The most common problem a landlord will likely encounter is the security deposit refund accounting after tenancy ends. If not addressed properly, the landlord can face the risk of being sued and taken to small claims court by their tenant.

To understand the laws and calculations associated with the security deposit return, one must first understand what a security deposit may be used for.

California Civil Code 1950.5 specifically allows the landlord to use a tenant’s security deposit for only four purposes:

  1. For unpaid rent;

  2. For cleaning the rental unit when the tenant moves out, returning the unit to as clean a condition as it was when the tenant first moved in;

  3. For repair of damages caused by the tenant or the tenant’s guest in excess of normal wear and tear, and

  4. If the lease or rental agreement allows it, for the cost of restoring or replacing furniture, furnishings, or other items of personal property (including keys), other than deterioration due to normal wear and tear.

Since “normal wear and tear” is a recurring theme, it is smart for property owners and landlords to have a sense of how long certain improvements and appliances in a rental are likely to last – or, at least, what the courts might consider a fair and reasonable lifespan. A landlord should only charge tenants for costs to repair, clean, or replace any items that suffered excessive damage, shortening the expected lifespan. While many items in a rental will periodically need repair or replacement, landlords will consistently spend money on certain projects, including paint, carpet, and linoleum.

In terms of cost and frequency, interior paint is the most recurrent expenditure property owners have to deal with when a tenant moves out. There are many finishes of paint. “Finish” describes both the appearance and durability of paint. Flat or matte paint has no reflective sheen; this finish is typically found through most of a newly constructed house.  High gloss or enamel is extremely reflective; sighegloss is frequently used in commercial settings, or hospital and school hallways, for example. There are numeroum gradations between matte and enamel, including satin, eggshell, semi-gloss… For the best bslance between appearance and  durability, we recommend eggshell or semi-gloss finish to our sdlords.  and property owners.emi-gloss paint has a lifespan of five years compared to matte which only has two years and it’s easier to maintain and touch up. For example, if a tenant leaves a scuff mark you can simply wipe off the scratch compared to having to retouch with more paint. Although semi-gloss appears runnier at first, its shine makes your walls look brighter and fresher.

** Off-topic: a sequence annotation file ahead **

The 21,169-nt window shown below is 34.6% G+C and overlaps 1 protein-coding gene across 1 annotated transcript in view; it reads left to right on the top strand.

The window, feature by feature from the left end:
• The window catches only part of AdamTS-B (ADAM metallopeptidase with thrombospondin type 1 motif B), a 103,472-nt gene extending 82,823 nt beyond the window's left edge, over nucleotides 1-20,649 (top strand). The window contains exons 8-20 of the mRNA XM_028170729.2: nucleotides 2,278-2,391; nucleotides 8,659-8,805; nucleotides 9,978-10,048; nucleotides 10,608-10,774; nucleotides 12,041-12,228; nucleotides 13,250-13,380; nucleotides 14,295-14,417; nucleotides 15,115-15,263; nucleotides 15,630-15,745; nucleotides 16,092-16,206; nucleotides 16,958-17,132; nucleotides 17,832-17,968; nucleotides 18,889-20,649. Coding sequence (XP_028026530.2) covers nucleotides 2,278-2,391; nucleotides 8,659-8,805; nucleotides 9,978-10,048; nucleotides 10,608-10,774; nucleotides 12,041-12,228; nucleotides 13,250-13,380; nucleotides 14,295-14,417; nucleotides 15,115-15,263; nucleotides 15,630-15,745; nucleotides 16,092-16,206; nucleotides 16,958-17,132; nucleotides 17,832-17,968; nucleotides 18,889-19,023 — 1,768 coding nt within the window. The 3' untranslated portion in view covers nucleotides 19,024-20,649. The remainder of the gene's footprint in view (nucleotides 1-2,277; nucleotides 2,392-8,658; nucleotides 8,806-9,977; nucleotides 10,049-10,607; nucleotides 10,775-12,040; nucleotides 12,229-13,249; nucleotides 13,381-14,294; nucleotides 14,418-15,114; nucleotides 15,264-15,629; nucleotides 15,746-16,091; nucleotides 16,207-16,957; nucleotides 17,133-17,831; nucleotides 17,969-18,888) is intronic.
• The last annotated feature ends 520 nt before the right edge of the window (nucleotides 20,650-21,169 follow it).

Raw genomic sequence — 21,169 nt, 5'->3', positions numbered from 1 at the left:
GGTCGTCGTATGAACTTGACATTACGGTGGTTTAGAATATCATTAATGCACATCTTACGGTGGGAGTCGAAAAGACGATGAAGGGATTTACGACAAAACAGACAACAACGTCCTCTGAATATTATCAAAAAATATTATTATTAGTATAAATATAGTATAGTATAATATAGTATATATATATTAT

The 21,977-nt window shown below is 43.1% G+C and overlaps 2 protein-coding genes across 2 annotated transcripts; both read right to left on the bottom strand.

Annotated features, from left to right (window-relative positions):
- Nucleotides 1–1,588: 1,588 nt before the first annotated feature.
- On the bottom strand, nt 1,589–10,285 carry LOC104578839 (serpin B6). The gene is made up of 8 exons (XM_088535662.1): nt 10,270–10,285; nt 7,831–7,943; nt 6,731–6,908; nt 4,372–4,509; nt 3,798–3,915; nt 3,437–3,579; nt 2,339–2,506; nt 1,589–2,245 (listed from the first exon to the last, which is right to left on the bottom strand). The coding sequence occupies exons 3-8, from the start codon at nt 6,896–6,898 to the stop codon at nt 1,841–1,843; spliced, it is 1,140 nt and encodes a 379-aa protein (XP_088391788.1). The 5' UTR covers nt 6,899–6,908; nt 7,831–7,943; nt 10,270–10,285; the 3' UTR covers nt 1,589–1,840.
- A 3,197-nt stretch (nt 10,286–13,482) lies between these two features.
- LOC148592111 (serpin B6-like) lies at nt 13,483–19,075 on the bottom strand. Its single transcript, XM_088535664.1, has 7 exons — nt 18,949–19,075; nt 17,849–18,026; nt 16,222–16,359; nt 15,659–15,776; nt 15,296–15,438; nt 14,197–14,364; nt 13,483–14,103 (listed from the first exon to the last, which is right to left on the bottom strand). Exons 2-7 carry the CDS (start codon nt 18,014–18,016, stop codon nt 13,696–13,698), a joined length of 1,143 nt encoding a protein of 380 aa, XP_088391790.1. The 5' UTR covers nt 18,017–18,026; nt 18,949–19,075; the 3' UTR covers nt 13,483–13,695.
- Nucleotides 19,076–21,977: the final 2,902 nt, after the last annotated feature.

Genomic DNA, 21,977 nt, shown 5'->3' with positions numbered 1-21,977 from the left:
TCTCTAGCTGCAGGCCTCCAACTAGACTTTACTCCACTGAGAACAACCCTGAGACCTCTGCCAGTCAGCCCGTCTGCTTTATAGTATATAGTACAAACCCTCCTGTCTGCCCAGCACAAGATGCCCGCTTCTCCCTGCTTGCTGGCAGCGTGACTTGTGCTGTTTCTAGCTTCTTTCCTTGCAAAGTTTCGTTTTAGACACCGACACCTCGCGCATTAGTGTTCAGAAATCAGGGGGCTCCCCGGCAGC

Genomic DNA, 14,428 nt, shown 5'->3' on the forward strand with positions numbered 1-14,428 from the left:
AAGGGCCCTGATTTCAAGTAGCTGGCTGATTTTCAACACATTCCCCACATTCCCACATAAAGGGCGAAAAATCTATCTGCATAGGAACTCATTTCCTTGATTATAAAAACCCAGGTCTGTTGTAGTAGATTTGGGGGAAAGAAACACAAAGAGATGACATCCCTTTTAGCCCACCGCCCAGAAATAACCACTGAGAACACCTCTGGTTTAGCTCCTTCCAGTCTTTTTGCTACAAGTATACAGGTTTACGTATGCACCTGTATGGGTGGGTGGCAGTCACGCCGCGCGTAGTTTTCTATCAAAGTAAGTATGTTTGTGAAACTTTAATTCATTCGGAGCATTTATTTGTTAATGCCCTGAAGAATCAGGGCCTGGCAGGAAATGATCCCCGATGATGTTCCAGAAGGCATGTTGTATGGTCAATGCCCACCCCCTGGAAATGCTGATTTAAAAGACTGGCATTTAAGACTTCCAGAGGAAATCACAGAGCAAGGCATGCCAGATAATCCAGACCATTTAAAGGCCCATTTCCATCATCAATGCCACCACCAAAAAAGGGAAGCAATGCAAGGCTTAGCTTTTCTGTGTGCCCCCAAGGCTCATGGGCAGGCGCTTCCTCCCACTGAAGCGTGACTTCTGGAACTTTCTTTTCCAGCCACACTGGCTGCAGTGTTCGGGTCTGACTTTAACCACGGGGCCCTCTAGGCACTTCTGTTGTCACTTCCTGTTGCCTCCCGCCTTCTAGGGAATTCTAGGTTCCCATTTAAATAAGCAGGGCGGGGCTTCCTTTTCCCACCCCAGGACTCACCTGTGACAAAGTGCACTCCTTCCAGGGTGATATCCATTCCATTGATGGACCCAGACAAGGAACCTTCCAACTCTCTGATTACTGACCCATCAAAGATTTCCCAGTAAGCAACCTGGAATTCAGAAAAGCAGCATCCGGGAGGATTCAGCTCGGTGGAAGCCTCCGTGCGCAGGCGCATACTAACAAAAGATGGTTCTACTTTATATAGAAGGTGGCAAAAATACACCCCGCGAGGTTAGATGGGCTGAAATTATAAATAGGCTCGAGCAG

Typically a tenant can only be charged for this treatment if they caused damage to the walls that was above the normal wear and tear. Excessive mistreatment can include a large amount of holes in the walls that require filling with plaster and/or repainting.

Another costly expense for landlords when a tenant moves out is carpet and linoleum. Normally carpet and linoleum can last approximately ten years, so if a tenant moves out after 11 or 12 years you can’t realistically charge them.

Once again the only exception, however, is if there are excessive stains or damages made to the carpet or linoleum after tenancy. For instance, a tenant had a pet that continuously urinated on the carpet and now the floorboards need to be sanded, re-lacquered, and sealed due to smell. That would be considered a justified withholding and remember; only treated floors can be charged, but the carpet cannot because of its age.

In order for the tenant to receive the full security deposit they must return the property to its condition prior to move-in. If they do not have the entire deposit returned to them then an itemized statement must be sent noting what work was done, which vendor was used, and how much it costs.

California law states landlords have 21 calendar days to return the security deposit to the tenant. If they do not return the deposit within that time period they risk being taken to small claims court by the lessee.

 If you have any questions please feel free to contact us at DeDe’s Rentals. We will be happy to help you.


By Dede’s Rentals